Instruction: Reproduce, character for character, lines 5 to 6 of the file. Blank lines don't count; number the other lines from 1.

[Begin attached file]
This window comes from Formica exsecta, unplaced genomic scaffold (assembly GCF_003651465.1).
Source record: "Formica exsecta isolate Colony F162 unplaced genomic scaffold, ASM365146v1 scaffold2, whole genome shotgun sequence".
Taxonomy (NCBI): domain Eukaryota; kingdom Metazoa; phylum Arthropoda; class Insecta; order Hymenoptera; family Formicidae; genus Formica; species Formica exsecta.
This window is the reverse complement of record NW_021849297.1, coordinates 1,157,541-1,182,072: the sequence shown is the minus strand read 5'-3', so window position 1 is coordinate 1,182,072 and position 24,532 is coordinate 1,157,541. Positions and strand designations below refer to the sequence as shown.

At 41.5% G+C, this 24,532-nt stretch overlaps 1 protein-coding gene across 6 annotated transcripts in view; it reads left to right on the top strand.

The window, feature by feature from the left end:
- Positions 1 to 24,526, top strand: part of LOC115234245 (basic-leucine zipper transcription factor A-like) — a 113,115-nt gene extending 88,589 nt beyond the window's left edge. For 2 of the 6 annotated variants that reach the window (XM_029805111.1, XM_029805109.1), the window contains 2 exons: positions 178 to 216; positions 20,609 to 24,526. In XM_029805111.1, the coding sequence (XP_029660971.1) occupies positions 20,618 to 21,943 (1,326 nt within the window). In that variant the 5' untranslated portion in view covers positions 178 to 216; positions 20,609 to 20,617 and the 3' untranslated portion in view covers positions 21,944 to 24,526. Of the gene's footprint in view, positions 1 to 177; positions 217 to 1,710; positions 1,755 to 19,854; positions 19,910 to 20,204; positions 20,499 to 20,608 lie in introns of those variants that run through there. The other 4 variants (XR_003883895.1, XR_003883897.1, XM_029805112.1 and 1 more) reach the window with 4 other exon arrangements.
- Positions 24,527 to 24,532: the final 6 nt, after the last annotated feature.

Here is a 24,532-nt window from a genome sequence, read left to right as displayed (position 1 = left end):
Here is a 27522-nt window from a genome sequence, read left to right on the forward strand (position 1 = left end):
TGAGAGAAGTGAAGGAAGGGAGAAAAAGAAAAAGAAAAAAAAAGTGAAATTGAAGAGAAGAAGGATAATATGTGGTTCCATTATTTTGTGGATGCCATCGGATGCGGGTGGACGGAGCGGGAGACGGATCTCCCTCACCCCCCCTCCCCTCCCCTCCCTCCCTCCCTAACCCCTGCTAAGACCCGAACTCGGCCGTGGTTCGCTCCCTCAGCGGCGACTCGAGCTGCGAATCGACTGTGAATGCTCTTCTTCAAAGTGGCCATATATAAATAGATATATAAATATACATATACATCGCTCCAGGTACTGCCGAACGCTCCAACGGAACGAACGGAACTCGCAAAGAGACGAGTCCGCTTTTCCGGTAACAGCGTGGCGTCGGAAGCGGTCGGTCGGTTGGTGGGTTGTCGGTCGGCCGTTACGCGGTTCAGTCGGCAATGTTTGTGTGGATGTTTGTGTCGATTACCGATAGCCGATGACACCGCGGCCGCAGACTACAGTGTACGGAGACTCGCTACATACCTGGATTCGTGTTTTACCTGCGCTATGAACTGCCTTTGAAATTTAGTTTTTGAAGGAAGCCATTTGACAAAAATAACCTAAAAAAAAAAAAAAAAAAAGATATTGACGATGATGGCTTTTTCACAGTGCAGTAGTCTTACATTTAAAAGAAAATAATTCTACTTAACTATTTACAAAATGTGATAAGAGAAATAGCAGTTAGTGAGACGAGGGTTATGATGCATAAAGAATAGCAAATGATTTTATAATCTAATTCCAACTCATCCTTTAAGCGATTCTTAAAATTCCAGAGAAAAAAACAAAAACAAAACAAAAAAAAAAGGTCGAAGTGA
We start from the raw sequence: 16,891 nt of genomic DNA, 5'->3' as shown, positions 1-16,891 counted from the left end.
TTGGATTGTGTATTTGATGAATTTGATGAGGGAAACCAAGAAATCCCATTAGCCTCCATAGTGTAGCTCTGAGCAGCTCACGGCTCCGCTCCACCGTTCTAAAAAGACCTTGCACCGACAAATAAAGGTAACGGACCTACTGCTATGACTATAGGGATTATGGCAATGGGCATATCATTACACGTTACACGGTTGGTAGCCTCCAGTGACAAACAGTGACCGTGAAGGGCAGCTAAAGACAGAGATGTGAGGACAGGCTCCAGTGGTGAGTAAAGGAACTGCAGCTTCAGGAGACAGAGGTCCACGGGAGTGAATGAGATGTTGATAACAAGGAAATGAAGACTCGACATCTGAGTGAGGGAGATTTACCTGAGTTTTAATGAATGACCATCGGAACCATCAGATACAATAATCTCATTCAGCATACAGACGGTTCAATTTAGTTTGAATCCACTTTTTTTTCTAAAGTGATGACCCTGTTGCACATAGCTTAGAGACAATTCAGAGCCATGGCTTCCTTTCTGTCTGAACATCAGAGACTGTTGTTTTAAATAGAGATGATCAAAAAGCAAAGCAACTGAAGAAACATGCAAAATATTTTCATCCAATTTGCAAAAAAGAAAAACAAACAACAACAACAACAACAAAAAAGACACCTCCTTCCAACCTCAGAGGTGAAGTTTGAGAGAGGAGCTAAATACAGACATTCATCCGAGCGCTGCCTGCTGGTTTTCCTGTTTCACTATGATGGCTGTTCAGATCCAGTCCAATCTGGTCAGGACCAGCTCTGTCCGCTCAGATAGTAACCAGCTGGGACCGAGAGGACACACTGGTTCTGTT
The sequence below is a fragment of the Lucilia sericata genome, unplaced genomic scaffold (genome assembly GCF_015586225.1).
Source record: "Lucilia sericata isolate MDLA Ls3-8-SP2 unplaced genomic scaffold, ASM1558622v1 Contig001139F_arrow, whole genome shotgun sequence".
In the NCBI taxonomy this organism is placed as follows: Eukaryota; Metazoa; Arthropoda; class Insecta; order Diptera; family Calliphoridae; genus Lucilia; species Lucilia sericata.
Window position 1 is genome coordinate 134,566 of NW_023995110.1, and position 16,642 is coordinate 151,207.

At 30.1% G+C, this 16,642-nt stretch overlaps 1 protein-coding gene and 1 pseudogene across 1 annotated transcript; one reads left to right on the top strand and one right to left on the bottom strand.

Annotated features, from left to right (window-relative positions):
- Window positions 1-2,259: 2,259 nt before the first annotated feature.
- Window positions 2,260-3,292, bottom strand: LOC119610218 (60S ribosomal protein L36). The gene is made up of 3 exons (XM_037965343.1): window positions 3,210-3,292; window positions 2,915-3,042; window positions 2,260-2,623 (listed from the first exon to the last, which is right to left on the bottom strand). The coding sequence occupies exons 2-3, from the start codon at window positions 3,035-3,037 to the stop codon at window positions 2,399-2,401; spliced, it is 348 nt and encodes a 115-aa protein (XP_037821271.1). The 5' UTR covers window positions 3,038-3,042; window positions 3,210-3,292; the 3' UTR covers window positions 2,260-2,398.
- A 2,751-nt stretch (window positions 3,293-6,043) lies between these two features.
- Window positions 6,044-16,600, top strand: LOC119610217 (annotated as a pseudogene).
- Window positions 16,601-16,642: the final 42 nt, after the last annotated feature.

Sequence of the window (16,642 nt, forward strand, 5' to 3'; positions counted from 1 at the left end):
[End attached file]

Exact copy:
At 41.5% G+C, this 24,532-nt stretch overlaps 1 protein-coding gene across 6 annotated transcripts in view; it reads left to right on the top strand.

The window, feature by feature from the left end: